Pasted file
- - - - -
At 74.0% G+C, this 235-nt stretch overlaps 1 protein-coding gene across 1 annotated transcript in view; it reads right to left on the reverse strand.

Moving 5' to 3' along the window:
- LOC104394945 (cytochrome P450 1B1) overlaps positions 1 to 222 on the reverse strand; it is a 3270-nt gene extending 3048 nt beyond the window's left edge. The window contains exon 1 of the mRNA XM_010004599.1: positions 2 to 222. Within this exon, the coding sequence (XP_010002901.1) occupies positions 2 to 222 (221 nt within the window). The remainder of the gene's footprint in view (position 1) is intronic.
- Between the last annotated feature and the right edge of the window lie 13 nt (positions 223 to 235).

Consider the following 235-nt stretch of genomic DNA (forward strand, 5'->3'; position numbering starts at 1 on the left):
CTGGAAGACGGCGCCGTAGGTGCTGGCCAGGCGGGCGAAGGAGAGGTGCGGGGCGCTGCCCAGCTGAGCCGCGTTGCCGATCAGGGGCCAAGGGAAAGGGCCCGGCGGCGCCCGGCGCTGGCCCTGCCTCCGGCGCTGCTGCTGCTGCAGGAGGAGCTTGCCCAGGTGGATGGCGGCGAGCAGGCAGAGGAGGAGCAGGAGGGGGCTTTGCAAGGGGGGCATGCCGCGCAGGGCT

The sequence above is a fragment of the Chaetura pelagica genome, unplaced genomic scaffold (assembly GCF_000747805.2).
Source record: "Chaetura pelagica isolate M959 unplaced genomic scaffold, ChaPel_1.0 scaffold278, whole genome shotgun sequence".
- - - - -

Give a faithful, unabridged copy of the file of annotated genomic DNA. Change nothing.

At 74.0% G+C, this 235-nt stretch overlaps 1 protein-coding gene across 1 annotated transcript in view; it reads right to left on the reverse strand.

Moving 5' to 3' along the window:
- LOC104394945 (cytochrome P450 1B1) overlaps positions 1 to 222 on the reverse strand; it is a 3270-nt gene extending 3048 nt beyond the window's left edge. The window contains exon 1 of the mRNA XM_010004599.1: positions 2 to 222. Within this exon, the coding sequence (XP_010002901.1) occupies positions 2 to 222 (221 nt within the window). The remainder of the gene's footprint in view (position 1) is intronic.
- Between the last annotated feature and the right edge of the window lie 13 nt (positions 223 to 235).

Consider the following 235-nt stretch of genomic DNA (forward strand, 5'->3'; position numbering starts at 1 on the left):
CTGGAAGACGGCGCCGTAGGTGCTGGCCAGGCGGGCGAAGGAGAGGTGCGGGGCGCTGCCCAGCTGAGCCGCGTTGCCGATCAGGGGCCAAGGGAAAGGGCCCGGCGGCGCCCGGCGCTGGCCCTGCCTCCGGCGCTGCTGCTGCTGCAGGAGGAGCTTGCCCAGGTGGATGGCGGCGAGCAGGCAGAGGAGGAGCAGGAGGGGGCTTTGCAAGGGGGGCATGCCGCGCAGGGCT

The sequence above is a fragment of the Chaetura pelagica genome, unplaced genomic scaffold (assembly GCF_000747805.2).
Source record: "Chaetura pelagica isolate M959 unplaced genomic scaffold, ChaPel_1.0 scaffold278, whole genome shotgun sequence".